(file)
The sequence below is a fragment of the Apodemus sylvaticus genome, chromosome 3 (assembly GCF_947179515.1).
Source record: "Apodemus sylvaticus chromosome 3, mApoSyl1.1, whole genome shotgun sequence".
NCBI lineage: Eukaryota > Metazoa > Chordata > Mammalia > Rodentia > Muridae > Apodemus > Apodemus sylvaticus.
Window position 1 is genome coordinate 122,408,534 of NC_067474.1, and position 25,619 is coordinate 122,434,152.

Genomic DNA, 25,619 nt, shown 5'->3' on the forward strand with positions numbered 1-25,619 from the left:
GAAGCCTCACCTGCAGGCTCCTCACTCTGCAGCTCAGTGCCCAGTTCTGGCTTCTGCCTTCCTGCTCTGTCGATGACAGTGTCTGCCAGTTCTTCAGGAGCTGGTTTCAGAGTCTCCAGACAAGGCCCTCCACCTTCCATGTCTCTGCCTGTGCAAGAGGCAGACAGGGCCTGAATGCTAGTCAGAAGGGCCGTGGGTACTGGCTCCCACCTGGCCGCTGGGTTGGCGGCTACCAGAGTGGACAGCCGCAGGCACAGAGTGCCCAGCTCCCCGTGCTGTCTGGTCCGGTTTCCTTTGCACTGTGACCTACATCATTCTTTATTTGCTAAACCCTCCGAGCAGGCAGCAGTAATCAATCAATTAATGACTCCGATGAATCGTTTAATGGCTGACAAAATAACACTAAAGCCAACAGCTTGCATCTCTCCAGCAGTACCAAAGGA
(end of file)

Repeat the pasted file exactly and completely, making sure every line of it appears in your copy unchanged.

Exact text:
The sequence below is a fragment of the Apodemus sylvaticus genome, chromosome 3 (assembly GCF_947179515.1).
Source record: "Apodemus sylvaticus chromosome 3, mApoSyl1.1, whole genome shotgun sequence".
NCBI lineage: Eukaryota > Metazoa > Chordata > Mammalia > Rodentia > Muridae > Apodemus > Apodemus sylvaticus.
Window position 1 is genome coordinate 122,408,534 of NC_067474.1, and position 25,619 is coordinate 122,434,152.

Genomic DNA, 25,619 nt, shown 5'->3' on the forward strand with positions numbered 1-25,619 from the left:
GAAGCCTCACCTGCAGGCTCCTCACTCTGCAGCTCAGTGCCCAGTTCTGGCTTCTGCCTTCCTGCTCTGTCGATGACAGTGTCTGCCAGTTCTTCAGGAGCTGGTTTCAGAGTCTCCAGACAAGGCCCTCCACCTTCCATGTCTCTGCCTGTGCAAGAGGCAGACAGGGCCTGAATGCTAGTCAGAAGGGCCGTGGGTACTGGCTCCCACCTGGCCGCTGGGTTGGCGGCTACCAGAGTGGACAGCCGCAGGCACAGAGTGCCCAGCTCCCCGTGCTGTCTGGTCCGGTTTCCTTTGCACTGTGACCTACATCATTCTTTATTTGCTAAACCCTCCGAGCAGGCAGCAGTAATCAATCAATTAATGACTCCGATGAATCGTTTAATGGCTGACAAAATAACACTAAAGCCAACAGCTTGCATCTCTCCAGCAGTACCAAAGGA